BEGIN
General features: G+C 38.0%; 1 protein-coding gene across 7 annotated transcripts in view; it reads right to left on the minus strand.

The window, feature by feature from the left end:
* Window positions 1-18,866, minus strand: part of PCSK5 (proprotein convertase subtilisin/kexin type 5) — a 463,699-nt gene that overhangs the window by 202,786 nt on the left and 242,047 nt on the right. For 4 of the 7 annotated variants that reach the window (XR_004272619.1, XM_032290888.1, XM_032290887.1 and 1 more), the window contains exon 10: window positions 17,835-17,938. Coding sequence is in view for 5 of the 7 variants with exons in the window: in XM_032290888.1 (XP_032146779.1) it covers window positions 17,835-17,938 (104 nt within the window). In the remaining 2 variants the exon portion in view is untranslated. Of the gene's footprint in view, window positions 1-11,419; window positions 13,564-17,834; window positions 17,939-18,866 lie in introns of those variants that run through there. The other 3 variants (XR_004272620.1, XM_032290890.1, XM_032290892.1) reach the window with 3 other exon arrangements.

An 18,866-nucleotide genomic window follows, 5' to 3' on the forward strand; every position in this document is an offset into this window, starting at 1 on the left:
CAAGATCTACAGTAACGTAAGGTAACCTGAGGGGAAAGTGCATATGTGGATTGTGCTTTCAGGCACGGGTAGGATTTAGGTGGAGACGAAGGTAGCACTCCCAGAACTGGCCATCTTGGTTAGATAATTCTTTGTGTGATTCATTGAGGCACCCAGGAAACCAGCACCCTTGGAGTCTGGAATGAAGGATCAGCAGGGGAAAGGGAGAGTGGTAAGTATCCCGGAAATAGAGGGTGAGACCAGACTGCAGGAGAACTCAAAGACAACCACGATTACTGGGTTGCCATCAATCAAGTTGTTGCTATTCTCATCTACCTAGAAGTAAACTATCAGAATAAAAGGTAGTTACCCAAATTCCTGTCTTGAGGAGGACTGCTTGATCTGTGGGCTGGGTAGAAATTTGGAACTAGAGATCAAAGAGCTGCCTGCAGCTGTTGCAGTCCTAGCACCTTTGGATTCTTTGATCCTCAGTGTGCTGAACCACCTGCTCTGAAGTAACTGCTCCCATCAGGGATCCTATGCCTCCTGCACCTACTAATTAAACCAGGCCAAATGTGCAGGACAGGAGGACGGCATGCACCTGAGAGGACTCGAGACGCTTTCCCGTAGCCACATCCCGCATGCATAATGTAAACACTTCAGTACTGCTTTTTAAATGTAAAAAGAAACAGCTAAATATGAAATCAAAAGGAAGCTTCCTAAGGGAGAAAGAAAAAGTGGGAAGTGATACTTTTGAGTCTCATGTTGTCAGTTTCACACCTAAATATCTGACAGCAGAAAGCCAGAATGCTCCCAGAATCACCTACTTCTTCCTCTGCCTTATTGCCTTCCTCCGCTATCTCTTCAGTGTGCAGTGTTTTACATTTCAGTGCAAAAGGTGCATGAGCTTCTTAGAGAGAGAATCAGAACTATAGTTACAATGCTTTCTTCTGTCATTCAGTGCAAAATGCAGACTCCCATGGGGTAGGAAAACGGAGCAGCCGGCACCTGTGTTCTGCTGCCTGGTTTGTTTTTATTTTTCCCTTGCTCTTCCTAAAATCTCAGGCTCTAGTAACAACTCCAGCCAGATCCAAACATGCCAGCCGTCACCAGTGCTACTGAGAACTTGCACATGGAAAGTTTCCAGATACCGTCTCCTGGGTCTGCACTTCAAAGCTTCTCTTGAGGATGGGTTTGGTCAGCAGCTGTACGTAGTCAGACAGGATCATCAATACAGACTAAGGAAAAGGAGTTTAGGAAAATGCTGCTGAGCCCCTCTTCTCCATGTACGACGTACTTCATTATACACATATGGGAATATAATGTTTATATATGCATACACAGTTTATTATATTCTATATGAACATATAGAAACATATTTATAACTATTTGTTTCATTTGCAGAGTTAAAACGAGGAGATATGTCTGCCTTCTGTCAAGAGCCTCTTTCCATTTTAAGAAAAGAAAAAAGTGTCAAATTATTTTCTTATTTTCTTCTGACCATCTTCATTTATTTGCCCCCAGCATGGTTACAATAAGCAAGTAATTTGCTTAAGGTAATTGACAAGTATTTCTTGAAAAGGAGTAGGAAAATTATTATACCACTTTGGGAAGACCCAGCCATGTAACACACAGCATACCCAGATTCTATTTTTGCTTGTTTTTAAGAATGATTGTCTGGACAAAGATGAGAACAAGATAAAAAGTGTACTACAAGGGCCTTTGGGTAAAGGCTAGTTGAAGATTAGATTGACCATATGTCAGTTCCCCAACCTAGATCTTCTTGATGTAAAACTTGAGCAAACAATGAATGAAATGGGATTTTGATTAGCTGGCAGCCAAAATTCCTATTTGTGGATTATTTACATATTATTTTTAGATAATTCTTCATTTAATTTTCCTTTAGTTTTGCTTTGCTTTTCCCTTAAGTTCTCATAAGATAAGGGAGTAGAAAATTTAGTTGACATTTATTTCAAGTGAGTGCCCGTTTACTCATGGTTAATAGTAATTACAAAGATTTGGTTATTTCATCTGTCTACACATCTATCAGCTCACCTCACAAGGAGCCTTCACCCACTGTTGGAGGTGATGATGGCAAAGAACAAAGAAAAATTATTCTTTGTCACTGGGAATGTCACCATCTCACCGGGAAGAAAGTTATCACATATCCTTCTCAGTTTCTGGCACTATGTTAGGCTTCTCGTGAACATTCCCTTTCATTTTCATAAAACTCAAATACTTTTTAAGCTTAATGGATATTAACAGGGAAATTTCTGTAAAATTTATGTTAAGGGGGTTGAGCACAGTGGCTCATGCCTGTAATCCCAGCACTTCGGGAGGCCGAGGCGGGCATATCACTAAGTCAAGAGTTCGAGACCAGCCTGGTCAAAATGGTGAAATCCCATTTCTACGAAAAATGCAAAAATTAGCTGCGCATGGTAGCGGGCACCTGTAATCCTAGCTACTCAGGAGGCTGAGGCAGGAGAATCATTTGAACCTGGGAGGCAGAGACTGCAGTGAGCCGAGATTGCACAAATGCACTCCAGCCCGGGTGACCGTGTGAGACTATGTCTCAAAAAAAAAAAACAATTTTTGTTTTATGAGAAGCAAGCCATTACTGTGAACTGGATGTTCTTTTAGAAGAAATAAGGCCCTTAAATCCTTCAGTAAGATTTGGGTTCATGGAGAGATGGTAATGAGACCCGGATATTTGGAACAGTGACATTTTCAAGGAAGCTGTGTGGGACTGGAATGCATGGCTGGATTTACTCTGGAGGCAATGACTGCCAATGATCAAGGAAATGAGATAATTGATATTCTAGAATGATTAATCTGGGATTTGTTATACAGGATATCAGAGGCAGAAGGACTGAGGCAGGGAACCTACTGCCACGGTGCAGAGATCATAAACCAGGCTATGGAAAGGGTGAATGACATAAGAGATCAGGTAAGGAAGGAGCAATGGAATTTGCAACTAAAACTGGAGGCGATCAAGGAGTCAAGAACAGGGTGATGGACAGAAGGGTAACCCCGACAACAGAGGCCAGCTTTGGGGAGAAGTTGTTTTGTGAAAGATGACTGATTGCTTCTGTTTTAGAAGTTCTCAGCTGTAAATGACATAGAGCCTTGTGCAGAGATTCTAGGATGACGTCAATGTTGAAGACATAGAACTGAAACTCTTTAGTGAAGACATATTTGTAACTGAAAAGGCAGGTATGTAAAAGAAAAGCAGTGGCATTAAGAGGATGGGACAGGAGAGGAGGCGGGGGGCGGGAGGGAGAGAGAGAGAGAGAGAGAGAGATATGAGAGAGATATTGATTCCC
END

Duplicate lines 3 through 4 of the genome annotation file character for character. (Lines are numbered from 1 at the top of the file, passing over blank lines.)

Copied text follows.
* Window positions 1-18,866, minus strand: part of PCSK5 (proprotein convertase subtilisin/kexin type 5) — a 463,699-nt gene that overhangs the window by 202,786 nt on the left and 242,047 nt on the right. For 4 of the 7 annotated variants that reach the window (XR_004272619.1, XM_032290888.1, XM_032290887.1 and 1 more), the window contains exon 10: window positions 17,835-17,938. Coding sequence is in view for 5 of the 7 variants with exons in the window: in XM_032290888.1 (XP_032146779.1) it covers window positions 17,835-17,938 (104 nt within the window). In the remaining 2 variants the exon portion in view is untranslated. Of the gene's footprint in view, window positions 1-11,419; window positions 13,564-17,834; window positions 17,939-18,866 lie in introns of those variants that run through there. The other 3 variants (XR_004272620.1, XM_032290890.1, XM_032290892.1) reach the window with 3 other exon arrangements.

An 18,866-nucleotide genomic window follows, 5' to 3' on the forward strand; every position in this document is an offset into this window, starting at 1 on the left: